Wallace Chan: bringing stones to life
Updated: 2016-03-11 12:04
By Hezi Jiang in New York(China Daily USA)
The Mighty brooch
Wearing a plain black updated Mao-style suit, Chan wears no jewelry himself. "I like everything, so I can't decide what to wear," he said. "The jewelry I make is for the world, not for me. I am satisfied with these nice clothes."
Because of family hardships, Chan dropped out of school at 13, and his father sent him away to become a gemstone-carving apprentice.
"I was not happy with my work initially. I saw that other more experienced craftsmen were making beautiful shapes that I couldn't," said Chan. "After they went home, I would take their pieces and imitate the lines of their cuts for hours."
He often stayed at the workshop past midnight. Within three months, his work was outshining others who had been at it for years.
"I started to get into the inside world of gems," said Chan with a gesture of holding a knife. "You never know what the next layer is going to be like in a stone. When you carve jade, some green color or a crack might suddenly appear."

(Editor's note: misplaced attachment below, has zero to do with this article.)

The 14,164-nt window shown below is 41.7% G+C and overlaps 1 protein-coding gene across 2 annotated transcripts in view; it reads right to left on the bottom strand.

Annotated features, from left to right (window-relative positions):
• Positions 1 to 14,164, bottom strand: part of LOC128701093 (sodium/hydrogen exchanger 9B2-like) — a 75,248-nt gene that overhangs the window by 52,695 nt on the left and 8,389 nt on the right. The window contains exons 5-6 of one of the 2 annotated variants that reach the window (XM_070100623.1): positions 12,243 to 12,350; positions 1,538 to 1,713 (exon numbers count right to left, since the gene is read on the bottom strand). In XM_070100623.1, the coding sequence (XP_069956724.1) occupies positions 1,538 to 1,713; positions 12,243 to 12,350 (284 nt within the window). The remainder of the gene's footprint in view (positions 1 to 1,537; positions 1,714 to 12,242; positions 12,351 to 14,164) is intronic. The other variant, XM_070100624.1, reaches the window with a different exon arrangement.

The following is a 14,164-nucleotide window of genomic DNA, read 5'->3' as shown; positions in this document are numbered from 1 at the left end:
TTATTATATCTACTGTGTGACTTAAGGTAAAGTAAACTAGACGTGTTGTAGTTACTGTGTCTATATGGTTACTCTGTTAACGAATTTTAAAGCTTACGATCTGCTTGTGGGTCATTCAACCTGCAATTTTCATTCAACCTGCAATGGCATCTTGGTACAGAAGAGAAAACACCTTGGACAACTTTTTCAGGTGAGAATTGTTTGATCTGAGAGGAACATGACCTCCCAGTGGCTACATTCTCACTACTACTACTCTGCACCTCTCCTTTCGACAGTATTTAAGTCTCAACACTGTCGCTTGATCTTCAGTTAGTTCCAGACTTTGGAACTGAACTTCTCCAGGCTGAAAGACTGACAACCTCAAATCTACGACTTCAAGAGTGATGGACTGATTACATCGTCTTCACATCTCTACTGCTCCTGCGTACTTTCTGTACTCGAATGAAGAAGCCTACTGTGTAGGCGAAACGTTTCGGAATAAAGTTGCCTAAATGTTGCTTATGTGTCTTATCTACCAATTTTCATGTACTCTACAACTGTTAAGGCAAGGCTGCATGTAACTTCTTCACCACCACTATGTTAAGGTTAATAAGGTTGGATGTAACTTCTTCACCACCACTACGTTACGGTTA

If the color does change, Chan's design immediately changes with it. If when carving a man a green color appeared, he would give the man a fishing pole leading to a green fish. If a color wasn't good in the face of a girl, he would put a hat or a floral wreath on her head.
"You have to follow the inside of each stone," said Chan. "Once, it took us eight months to make a white jade vase with the pattern of a hundred birds. We finished carving and our master worked on hollowing out the stone to make it a vase.